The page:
My Mother's Chimes - A Mother's Day Story

The days are finally getting longer and the snow piles have melted here in New Hampshire.  Reminders of this past winter still linger. Snow removal equipment has been stored and mittens and boots are slowly being tucked away as the early signs of spring finally emerge in New England. 

It’s time to put away all of the reminders of this epic winter. We will try to forget the past and put those memories of record snowfall and freezing temperatures away.  Items that people left in the streets claiming “reserved” parking spots after days of shoveling out buried cars are no longer needed in the cities. The sight of spring flowers bursting through the previously frozen earth and happy sounds of birds chirping outside signal a change of season.

There are, however, reminders and memories that never get completely stored away.   

When a parent dies, possessions left behind tend to arouse strong feelings of the deep connection between a parent and child that simply can’t be packed away.  This is also true when visiting a special place that jogs and fills our memories of days gone by spent with a parent who is no longer alive. These reminders nourish our connections that are forever etched in our souls. The bumper sticker on my car reads: ”What’s in your head is gone when you’re dead.”

During the summer months, early each morning my mother hung up a string of old copper wind chimes. These chimes were precariously held together with fishing filament secured to an old rusty hook outside on the front porch ceiling.  The summer breezes took over creating that distinctive sound that is etched in my memory.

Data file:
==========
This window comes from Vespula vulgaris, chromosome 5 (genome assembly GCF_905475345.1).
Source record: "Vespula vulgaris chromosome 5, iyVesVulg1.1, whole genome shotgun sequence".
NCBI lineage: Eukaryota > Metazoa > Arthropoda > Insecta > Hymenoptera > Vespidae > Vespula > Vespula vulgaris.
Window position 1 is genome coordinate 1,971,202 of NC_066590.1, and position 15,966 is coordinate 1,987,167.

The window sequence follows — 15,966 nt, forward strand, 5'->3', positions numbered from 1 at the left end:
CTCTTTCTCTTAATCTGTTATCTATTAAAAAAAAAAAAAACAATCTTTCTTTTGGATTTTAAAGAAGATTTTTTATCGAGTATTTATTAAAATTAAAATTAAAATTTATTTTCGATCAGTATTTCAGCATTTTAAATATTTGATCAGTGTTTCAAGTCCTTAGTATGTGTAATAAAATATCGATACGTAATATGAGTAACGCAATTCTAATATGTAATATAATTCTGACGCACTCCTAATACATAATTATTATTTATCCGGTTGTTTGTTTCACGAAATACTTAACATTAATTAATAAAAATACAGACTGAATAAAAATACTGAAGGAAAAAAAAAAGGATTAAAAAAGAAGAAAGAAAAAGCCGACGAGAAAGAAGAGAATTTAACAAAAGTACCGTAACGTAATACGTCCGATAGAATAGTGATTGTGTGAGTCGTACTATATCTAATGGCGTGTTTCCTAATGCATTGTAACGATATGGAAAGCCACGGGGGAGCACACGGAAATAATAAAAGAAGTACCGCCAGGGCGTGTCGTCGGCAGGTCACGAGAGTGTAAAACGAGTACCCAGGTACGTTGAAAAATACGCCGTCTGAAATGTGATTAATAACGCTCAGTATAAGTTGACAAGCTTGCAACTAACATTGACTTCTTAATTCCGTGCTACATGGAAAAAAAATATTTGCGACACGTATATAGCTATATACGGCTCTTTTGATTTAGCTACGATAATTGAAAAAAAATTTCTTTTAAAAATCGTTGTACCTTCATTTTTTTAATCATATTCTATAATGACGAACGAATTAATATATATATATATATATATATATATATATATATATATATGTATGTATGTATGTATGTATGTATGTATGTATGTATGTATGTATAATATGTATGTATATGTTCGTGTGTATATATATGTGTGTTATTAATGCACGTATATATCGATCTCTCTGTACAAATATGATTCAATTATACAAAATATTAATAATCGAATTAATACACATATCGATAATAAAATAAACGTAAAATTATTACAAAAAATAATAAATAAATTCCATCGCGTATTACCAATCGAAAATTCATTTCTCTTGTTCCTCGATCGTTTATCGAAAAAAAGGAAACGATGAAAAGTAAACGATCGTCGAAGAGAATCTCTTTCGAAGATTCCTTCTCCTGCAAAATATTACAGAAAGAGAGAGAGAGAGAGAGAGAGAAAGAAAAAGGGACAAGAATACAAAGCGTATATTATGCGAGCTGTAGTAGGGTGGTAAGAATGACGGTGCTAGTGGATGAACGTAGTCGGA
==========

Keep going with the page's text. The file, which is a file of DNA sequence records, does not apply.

This clanging sound signaled summers arrival. The tone now reminds me that my mother is no longer here to hang up her chimes and greet the new day. 

Now the wind chimes clang about suspended from the ceiling of our covered porch where they project that distinctive sound all year round.  When I hear them, I hear mom still singing to me as she often did when I was a child.

The chimes survived the recent harsh winds that we all experienced in the Northeast this past winter, blowing fiercely in the bitter cold air and blizzard conditions that came our way weekly. The chimes have quieted down now that spring has arrived. 

Another year has gone by since my mother’s sudden death shortly before one Mother’s Day,  marking another notch in the growing divide between the past and the present. I never realized that these rusty old wind chimes would help keep alive the vivid memories of my mother’s life on earth. 

The familiar sound rings unmistakably in my heart.  I hear her voice reminding me to hurry up and hang up the chimes - a new day has dawned and a new season has begun. 

Life moves on, as it should.

Contact and Barb will send you a bumper sticker.